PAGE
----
[Buddha-l] Abdhidharma vindicated once again

JKirkpatrick jkirk at spro.net
Thu Mar 3 21:14:25 MST 2011

My take on why they valorised this state to that extent is
because they valued prodigy almost above all--monks were valued
because of their prodigious exploits, real or imagined (see the
Divyavadanas). What could be more imprssive than being in a
corpse-like state but still alive?  Being cooped up continually
with others doing the same thing, plus hemmed in by hundreds of
rules, competition is sure to arise to relieve the boredom,
leading to valorisations of prodigious exploits that even kings
didn't emulate. Let us not forget Mahakasyapa--who refused to
live in sangha, who took off and stayed separated.  

Can one speculate that M. thus accrued such big charisma because
of this as one reason why they all agreed to allow him to be the
leader after the Buddha's parinirvana?If he wasn't around 99% of
the time, he wouldn't have had the experience of making enemies
here and there or being in factions. Think of Buddha's cousin,
Devadatta, who was forever PO'd because the Buddha's rules were
different from the rules he favored. That enmity was about rules
and competition. 

I take your point about the Buddha wanting to get away from the
turmoil of running his sangha. But didn't he do this now and then
by just heading off by himself into the jungle for a few days? If
he'd been more kingly, and less saintly, 
he could have managed all their petty little questions and
doctrinal disputes simply by telling them "cut it out", instead
of feeling forced to proliferate rules of conduct.
Batchelor has some insightful things to say about how he managed
being the head boss, that it was a daily struggle with Mara what
with the monks beleaguering him, and worrying about getting
enough food for them, and other mundane concerns. 


-----Original Message-----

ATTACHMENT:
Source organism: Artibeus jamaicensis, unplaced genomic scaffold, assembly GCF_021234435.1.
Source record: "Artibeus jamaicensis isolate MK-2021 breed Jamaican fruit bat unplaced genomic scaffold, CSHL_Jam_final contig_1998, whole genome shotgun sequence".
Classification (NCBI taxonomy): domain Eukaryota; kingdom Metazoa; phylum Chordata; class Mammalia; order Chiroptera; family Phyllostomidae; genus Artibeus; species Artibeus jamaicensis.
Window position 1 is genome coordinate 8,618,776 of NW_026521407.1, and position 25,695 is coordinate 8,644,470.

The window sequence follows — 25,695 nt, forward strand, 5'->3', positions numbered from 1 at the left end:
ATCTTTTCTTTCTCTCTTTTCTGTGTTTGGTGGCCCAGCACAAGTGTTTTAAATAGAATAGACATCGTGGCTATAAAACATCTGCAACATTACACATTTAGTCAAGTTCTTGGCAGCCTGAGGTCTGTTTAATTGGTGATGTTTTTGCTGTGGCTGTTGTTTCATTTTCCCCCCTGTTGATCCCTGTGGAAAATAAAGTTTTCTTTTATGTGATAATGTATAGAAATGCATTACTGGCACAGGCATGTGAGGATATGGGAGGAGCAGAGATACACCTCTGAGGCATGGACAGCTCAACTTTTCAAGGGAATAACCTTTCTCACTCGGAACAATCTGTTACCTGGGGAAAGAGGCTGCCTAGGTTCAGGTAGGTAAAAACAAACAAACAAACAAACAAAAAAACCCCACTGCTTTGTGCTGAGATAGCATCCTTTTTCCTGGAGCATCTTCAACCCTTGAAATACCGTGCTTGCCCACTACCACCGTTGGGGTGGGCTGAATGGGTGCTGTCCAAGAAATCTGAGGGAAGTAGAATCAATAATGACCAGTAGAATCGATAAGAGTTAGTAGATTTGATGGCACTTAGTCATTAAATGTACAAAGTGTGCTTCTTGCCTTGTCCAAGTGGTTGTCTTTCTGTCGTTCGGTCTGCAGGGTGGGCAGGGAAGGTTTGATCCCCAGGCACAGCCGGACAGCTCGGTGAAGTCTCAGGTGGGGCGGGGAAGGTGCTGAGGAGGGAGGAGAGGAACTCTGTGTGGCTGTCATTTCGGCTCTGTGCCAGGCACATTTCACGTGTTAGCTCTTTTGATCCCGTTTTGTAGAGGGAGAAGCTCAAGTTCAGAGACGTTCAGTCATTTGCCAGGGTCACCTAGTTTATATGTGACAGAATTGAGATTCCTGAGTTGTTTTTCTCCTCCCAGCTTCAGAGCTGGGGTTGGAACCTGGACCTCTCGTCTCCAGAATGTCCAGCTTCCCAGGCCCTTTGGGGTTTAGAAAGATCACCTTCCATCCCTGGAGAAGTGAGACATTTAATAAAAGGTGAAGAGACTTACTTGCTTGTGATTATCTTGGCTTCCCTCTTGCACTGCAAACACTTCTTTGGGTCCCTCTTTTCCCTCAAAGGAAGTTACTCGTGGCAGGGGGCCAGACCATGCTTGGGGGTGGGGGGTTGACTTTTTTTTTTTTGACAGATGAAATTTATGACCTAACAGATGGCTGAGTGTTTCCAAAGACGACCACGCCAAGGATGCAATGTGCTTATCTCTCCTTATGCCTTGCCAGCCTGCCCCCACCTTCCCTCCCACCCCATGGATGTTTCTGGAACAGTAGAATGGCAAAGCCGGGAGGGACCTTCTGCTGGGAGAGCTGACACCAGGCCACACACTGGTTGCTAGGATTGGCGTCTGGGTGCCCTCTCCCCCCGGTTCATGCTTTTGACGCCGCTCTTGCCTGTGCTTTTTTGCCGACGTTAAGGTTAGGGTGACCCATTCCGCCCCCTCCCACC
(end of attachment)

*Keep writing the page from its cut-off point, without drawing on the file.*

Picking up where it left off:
From: buddha-l-bounces at mailman.swcp.com
[mailto:buddha-l-bounces at mailman.swcp.com] On Behalf Of Dan
Sent: Thursday, March 03, 2011 8:46 PM
To: Buddhist discussion forum
Subject: Re: [Buddha-l] Abdhidharma vindicated once again

> But speaking of that,  I wonder what the benefit would be for
> individual learning to produce this state of nirodha-samapatti,

Paul Griffiths raised the same question in his book on it, called
_On Being Mindless_. He decides early on that it is a rather
useless comatose state and so spends the rest of the book looking
at some of the classical discussions to try to figure out why
they valorized it. Don't remember him finding a satisfactory

That Buddha might want an occasional vacation from a clueless
sangha that argued over doctrinal triviliaties, tattled on each
other, and were morally and ethically clueless to the point of
being instructed with rules down to picayune minutiae is
understandable (only half kidding).

The more puzzling role assigned nirodha-samapatti in the
literature and tradition, for me, is that it an experience so
valorized and raised to the highest level (literally -- it's
associated with the penultimate pinnacle of practice and located
at the upper reaches of the formless realm, the
bhavagra) that it becomes considered the veritable vestibule for
full awakening, a kind of glimpse of nirvana before reaching full
awakening. I devote a lengthy chapter to this in my Buddhist
Phenomenology and don't remember finding any better solution than
did Griffiths.


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